Psalm 8:4 ESV
what is man that you are mindful of him, and the son of man that you care for him?
With all your power and beauty and glory, what is it about man that you should even give him a second look? You don’t need us. The vast beauty and glory of the heavens appear to be of much greater us to you than us. We cannot add anything to you. You are self-sufficient. You are sovereign over all the earth. You are so wise and powerful that the weak overcome the strong in your hands. Mankind is tiny and insignificant compared to the heavens. Why do you even care for us?
Christians throughout history have looked upon this verse and paused to reflect with David. William Plumer thoughtfully said,
Man is so feeble, so frail, and compared with God, so insignificant that it fills me with wonder that thou regardest him in any way, either to govern or to judge, to bless or to curse him. I marvel that thou leavest him not as an atom too small to be accounted of at all. The pious John Newton tells us that at one stage of his religious experience he was greatly distressed, not with a fear of being punished for his sins so much as with an apprehension that God would entirely overlook him.” William Plumer
Man tends to think very highly of himself. We boast in our intellect, our advances in technology and medicine, and progressive ideas as if God has nothing to do with it, as if he does not exist. We glory in the universe itself, in its vastness and complexity, but say in our hearts there is no God. For years we have been telling our children they need more self-esteem. We do not have a self-esteem problem. We have a God esteem problem, and a few moments reflecting on the heavens reveals that. Now David is perplexed. If we are so insignificant and insolent toward you God, why do you care about us?
David says the reason is the imago dei.
Psalm 8:5 ESV
Yet you have made him a little lower than the heavenly beings and crowned him with glory and honor.
God has made us lower than angels or other heavenly beings, but has crowned man with glory and honor. The glory and honor in man is that God made man in his own image: imago dei. David is likely reflecting on Genesis 1:26-27.
Genesis 1:26–27 ESV
Then God said, “Let us make man in our image, after our likeness. And let them have dominion over the fish of the sea and over the birds of the heavens and over the livestock and over all the earth and over every creeping thing that creeps on the earth.” So God created man in his own image, in the image of God he created him; male and female he created them.
Referring to the image of God, Dr. Gregg Allison says,
God created human beings in his image, making them of all created things the most like him, and endowing them with dignity and significance.” Gregg Allison
What does it mean to be made in his image?
Old Testament scholar Dr. Peter Gentry says that
The image of God must characterize the whole man, not simply his mind or spirit on the one hand or his body on the other hand.” Dr. Peter Gentry
What he is saying is that man is made in the likeness of God as an entire being, body and all.
The apostle Paul seems to affirm this idea when he says that man is the image and glory of God, not just a characterization of God.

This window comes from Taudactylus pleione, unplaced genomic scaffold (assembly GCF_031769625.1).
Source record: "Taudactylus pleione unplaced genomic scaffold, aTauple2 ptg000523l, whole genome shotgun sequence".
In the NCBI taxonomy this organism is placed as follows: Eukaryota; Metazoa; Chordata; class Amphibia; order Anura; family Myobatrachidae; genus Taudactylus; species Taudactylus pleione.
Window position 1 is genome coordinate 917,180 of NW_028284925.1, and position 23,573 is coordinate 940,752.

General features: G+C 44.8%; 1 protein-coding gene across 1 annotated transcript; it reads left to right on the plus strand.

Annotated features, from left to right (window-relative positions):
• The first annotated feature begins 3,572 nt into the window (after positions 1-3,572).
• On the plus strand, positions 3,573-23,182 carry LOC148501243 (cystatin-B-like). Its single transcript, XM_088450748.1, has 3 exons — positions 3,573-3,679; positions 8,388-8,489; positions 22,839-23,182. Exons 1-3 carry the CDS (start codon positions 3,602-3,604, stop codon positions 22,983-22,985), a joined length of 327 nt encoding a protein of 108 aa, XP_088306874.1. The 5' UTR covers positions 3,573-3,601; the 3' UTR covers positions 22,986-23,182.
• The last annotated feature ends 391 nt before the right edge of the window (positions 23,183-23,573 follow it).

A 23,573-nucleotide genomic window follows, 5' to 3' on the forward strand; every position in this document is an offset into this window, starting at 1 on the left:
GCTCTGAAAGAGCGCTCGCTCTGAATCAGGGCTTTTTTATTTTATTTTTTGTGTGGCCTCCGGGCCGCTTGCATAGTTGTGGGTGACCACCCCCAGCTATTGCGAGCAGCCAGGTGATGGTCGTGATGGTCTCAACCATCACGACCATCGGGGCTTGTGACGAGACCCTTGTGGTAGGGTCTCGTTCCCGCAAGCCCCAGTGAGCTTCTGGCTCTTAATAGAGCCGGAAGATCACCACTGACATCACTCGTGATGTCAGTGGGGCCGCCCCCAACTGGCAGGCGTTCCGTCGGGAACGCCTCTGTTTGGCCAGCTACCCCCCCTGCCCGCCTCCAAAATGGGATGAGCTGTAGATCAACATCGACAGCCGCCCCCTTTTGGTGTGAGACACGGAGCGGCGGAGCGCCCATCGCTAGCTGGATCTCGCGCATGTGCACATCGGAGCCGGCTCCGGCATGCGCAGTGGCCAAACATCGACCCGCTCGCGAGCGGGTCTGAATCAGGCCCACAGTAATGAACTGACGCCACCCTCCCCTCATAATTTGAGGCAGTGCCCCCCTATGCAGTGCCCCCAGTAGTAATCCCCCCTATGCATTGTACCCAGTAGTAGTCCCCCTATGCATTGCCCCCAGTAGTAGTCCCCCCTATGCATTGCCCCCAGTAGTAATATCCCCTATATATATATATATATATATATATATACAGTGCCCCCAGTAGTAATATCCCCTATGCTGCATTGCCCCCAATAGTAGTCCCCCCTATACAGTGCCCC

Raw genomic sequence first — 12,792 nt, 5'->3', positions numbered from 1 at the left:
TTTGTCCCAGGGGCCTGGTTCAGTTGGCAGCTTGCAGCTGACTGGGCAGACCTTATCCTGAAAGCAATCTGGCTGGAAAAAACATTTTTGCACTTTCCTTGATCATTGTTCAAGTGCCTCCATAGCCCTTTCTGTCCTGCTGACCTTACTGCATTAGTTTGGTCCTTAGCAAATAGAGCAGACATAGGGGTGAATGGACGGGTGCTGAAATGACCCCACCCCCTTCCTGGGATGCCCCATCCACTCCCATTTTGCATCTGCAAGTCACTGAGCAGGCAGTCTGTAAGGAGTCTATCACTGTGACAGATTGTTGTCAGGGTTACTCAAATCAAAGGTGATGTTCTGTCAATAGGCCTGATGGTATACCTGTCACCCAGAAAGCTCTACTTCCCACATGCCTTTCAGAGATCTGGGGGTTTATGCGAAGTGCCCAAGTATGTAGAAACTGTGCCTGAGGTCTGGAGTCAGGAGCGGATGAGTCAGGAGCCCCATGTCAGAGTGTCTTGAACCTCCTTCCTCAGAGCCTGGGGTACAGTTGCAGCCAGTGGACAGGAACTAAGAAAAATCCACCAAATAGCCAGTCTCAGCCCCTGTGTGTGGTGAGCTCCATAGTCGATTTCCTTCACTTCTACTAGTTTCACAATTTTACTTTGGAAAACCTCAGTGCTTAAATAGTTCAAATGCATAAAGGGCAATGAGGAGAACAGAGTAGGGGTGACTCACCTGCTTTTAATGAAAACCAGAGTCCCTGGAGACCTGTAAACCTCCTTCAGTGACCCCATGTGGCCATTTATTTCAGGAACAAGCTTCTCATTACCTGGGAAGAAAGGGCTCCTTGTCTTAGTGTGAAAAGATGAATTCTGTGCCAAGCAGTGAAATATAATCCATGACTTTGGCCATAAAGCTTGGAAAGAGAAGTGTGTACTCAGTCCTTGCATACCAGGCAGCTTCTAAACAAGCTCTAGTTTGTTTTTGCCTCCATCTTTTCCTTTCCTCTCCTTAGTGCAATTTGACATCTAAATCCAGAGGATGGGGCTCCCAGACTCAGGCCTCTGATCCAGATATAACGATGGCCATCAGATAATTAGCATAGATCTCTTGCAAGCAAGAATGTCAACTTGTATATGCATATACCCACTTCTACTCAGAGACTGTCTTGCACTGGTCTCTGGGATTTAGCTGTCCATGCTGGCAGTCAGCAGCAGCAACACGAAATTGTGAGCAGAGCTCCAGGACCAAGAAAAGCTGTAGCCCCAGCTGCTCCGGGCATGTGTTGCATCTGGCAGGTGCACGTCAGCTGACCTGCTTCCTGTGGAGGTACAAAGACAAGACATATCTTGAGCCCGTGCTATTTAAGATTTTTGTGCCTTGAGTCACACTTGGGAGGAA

1 Corinthians 11:7 ESV
For a man ought not to cover his head, since he is the image and glory of God, but woman is the glory of man.
The imago dei reveals that mankind is made as a being like God in his reason, his emotions, his physical activity, and his relational community. Man is not God. He is not omnipotent, omniscient, or omnipresent. But mankind reasons with his mind like not other being but God. Mankind, is able to rule over and steward the earth like no other being but God. Mankind desires and maintains relationships like no other being but God. We are holistically made in the image of God, and because of this God gives us special significance and dominion. We have a special status and are commissioned with a special task that separates us from all other beings in creation.
What is our task?
Psalm 8:6–8 ESV
You have given him dominion over the works of your hands; you have put all things under his feet, all sheep and oxen, and also the beasts of the field, the birds of the heavens, and the fish of the sea, whatever passes along the paths of the seas.
Man is made to have dominion over all the earth. God has given us the authority to be his vice regents or servant kings. As servant Kings we have the right to steward the earth for God’s glory and our pleasure. We have the right too tame the wild and work the land. We have the authority and ability to invent new technology, create cures for sicknesses, explore the depths of the ocean the vastness of space. Science is not our enemy. The scientific method is a means for creation to reveal more of God’s glory to us. All of this is done not apart from God but in communion with Him.
What makes David marvel at God’s glory and honor revealed in mankind is that God chooses to use fallen unworthy man to govern his creation.
Man is broken because of the fall of man by Adam and Eve in the Garden of Eden. The earth is cursed by sin because of our actions. Our rebellion against God does not bode well for creation or for mankind. We abuse our authority of servants kings of earth. We exploit the earth, the animals, and each other for personal gain. We murder, lie and steal to get what we want. We kill babies through abortion out of convenience. We are a hot mess.